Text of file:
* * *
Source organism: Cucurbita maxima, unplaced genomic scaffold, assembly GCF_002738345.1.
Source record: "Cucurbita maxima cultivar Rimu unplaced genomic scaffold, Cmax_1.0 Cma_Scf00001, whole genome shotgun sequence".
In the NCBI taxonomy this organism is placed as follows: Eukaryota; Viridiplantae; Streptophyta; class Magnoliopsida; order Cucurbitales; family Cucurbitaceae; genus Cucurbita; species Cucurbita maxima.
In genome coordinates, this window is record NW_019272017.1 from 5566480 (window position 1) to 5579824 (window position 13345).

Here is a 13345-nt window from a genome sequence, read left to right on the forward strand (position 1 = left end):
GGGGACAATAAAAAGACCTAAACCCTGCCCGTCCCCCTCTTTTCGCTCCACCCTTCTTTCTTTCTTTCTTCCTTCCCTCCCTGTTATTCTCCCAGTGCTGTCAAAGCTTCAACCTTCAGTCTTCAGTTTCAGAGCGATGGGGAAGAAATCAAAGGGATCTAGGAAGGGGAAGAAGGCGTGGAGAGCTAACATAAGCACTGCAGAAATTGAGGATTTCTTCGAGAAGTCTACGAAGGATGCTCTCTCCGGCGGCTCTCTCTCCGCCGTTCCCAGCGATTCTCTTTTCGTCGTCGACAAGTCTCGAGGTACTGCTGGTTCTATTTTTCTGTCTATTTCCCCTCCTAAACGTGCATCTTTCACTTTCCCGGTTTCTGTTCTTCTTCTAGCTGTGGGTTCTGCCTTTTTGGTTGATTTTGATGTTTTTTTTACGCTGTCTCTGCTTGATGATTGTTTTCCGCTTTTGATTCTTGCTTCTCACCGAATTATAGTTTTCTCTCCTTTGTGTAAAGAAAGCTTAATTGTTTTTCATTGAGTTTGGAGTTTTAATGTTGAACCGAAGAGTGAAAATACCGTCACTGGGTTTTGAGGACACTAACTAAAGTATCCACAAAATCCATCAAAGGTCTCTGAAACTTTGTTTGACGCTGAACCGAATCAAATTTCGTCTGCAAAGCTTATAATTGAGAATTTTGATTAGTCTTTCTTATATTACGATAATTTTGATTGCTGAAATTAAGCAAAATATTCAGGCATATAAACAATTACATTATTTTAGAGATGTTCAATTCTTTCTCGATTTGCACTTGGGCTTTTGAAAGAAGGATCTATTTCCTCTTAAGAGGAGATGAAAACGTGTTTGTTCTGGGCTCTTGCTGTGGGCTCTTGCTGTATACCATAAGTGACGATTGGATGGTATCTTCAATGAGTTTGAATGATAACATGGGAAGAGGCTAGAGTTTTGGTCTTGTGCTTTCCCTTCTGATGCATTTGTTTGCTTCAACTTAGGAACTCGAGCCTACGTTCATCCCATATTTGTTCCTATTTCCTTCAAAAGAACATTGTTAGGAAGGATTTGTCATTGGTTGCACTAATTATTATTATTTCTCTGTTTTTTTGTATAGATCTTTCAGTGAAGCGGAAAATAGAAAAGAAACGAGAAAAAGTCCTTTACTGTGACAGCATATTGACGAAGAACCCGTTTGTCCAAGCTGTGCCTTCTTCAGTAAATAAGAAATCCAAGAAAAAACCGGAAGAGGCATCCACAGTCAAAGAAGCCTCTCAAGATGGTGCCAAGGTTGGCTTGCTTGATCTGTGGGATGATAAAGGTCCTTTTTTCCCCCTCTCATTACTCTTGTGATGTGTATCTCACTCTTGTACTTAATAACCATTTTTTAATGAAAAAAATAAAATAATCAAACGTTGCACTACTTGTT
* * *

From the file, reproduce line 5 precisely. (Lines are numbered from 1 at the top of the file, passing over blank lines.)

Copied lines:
Here is a 13345-nt window from a genome sequence, read left to right on the forward strand (position 1 = left end):